If you noticed an issue with one (or many) of your apps not working properly today, you weren't alone — and it wasn't your, or your phone's, fault. Google Cloud Platform had an outage today, around 12:15 p.m. PT, that limited the ability for many popular apps to connect with the cloud that they're reliant on. We don't often talk about the cloud backend that runs all of these apps on our phones, but Google Cloud Platform has some of the world's biggest apps, services and websites as its customers — names like Snapchat, Spotify and even Apple's iCloud. The technical wording for what went wrong initially was a bit more ... wordy:
We are investigating a problem with Google Cloud Global Loadbalancers returning 502s for many services including AppEngine, Stackdriver, Dialogflow, as well as customer Global Load Balancers. We will provide another update by Tuesday, 2018-07-17 13:00 US/Pacific.
And, before that 1:00 p.m. PT deadline, Google had another update to indicate that the issue was resolved for a "majority" of users. "Users" in this case is the apps themselves as a whole rather than individual end users, so whole apps could still be experiencing problems — which of course manifest themselves in end user issues.
The issue with Google Cloud Load balancers returning 502s should be resolved for majority of users and we expect a full resolution in the near future. We will provide another status update by Tuesday, 2018-07-17 13:30 US/Pacific with current details.
According to Google's status dashboard, the problem was fully resolved by 1:20 p.m. PT:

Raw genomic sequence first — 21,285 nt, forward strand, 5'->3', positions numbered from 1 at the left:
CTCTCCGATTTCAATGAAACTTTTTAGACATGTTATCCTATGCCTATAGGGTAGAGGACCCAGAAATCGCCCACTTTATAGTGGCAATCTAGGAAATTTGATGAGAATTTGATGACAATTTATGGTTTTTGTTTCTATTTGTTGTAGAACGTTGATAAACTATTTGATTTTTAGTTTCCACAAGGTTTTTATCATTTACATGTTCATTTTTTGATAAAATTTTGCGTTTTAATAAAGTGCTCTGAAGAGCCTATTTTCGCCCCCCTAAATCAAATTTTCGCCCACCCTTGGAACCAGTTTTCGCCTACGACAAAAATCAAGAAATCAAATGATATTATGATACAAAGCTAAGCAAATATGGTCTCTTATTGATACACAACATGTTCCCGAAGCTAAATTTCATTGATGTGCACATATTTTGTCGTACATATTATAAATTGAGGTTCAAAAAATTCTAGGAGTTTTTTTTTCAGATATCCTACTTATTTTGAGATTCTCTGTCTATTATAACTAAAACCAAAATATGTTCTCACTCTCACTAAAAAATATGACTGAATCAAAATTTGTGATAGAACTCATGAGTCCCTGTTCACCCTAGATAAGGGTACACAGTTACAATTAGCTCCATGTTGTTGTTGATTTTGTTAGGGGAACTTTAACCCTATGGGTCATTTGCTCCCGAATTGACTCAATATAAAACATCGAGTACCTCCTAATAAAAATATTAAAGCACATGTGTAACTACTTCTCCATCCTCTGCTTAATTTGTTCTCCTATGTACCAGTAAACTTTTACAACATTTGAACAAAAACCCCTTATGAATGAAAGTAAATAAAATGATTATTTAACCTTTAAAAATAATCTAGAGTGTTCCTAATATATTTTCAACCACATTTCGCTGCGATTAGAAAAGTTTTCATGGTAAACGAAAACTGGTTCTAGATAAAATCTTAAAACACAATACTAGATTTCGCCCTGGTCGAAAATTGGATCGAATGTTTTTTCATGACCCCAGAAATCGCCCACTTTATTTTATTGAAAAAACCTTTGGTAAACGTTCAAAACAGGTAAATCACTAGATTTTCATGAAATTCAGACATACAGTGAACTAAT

The issue with Google Cloud Global Load balancers returning 502s has been resolved for all affected users as of 13:05 US/Pacific. We will conduct an internal investigation of this issue and make appropriate improvements to our systems to help prevent or minimize future recurrence. We will provide a more detailed analysis of this incident once we have completed our internal investigation.
We don't always think about it, but most of the apps on our phones are just about useless without a connection to the internet — and going a step further, that internet connection doesn't do much unless the cloud infrastructure is in place to handle all of the requests and computation the app needs. We don't really expect Google's servers to have issues all that often, and neither do developers, so we all rely on it inherently — but when problems do arise, the app developers themselves can't do anything. If you experienced the outage today in the form of one of your apps not working properly, cut the developer a break — this one was on Google.